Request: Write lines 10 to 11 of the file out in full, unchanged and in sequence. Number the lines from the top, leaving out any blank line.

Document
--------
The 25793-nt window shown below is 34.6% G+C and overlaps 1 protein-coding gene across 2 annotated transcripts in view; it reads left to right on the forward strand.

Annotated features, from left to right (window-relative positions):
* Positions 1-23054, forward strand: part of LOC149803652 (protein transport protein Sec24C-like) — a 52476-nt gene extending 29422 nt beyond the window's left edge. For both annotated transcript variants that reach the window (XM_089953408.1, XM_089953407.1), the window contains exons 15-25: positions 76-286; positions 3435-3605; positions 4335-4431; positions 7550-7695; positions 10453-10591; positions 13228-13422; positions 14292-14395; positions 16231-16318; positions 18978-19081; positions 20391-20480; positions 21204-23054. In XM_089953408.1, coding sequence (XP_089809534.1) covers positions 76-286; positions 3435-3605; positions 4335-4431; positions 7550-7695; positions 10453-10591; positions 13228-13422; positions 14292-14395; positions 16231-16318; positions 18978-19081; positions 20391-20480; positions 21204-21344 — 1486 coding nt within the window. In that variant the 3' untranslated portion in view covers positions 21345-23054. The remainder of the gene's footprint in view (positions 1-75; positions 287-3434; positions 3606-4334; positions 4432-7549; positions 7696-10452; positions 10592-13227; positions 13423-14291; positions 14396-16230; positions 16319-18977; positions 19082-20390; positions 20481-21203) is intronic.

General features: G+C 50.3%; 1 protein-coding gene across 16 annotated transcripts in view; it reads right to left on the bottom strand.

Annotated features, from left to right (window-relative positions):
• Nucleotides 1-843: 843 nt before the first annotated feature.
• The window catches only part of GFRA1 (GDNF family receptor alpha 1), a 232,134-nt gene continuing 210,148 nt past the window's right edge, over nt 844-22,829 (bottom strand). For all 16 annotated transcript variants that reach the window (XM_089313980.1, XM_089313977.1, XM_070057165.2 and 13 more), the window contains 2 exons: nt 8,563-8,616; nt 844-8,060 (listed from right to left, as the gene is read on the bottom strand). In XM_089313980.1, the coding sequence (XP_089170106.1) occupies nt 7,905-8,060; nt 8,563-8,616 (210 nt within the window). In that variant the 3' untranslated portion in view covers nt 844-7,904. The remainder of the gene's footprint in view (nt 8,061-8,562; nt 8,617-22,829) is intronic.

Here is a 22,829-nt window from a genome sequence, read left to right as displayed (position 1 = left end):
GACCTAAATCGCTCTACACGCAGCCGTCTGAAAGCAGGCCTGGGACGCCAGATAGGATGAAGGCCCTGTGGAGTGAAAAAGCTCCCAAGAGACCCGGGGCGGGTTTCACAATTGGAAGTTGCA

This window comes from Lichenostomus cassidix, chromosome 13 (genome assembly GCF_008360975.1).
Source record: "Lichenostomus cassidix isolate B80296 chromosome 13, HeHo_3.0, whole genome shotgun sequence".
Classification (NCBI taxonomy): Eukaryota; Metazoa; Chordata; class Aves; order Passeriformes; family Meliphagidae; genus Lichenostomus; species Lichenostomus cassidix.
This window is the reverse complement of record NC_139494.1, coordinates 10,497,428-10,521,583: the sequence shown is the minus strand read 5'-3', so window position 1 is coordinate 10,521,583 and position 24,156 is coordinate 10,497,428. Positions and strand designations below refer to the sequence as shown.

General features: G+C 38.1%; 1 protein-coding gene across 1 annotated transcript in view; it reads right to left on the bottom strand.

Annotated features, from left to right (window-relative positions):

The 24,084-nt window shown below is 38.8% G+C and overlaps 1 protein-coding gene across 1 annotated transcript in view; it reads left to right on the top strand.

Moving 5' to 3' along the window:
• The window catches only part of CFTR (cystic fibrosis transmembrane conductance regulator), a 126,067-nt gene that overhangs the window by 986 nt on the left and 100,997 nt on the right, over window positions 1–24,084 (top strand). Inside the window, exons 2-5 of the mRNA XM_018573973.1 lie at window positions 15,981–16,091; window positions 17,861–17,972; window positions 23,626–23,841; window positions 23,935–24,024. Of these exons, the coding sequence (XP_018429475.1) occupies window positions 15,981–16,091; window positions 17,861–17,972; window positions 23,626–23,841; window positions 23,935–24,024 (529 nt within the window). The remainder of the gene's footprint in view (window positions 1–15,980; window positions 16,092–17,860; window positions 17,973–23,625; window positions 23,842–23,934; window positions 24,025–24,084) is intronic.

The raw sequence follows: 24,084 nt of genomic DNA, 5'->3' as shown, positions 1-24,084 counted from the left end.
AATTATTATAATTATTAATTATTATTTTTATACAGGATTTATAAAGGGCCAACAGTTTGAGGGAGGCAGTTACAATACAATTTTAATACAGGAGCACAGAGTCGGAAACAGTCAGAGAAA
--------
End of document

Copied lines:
This window comes from Lichenostomus cassidix, chromosome 13 (genome assembly GCF_008360975.1).
Source record: "Lichenostomus cassidix isolate B80296 chromosome 13, HeHo_3.0, whole genome shotgun sequence".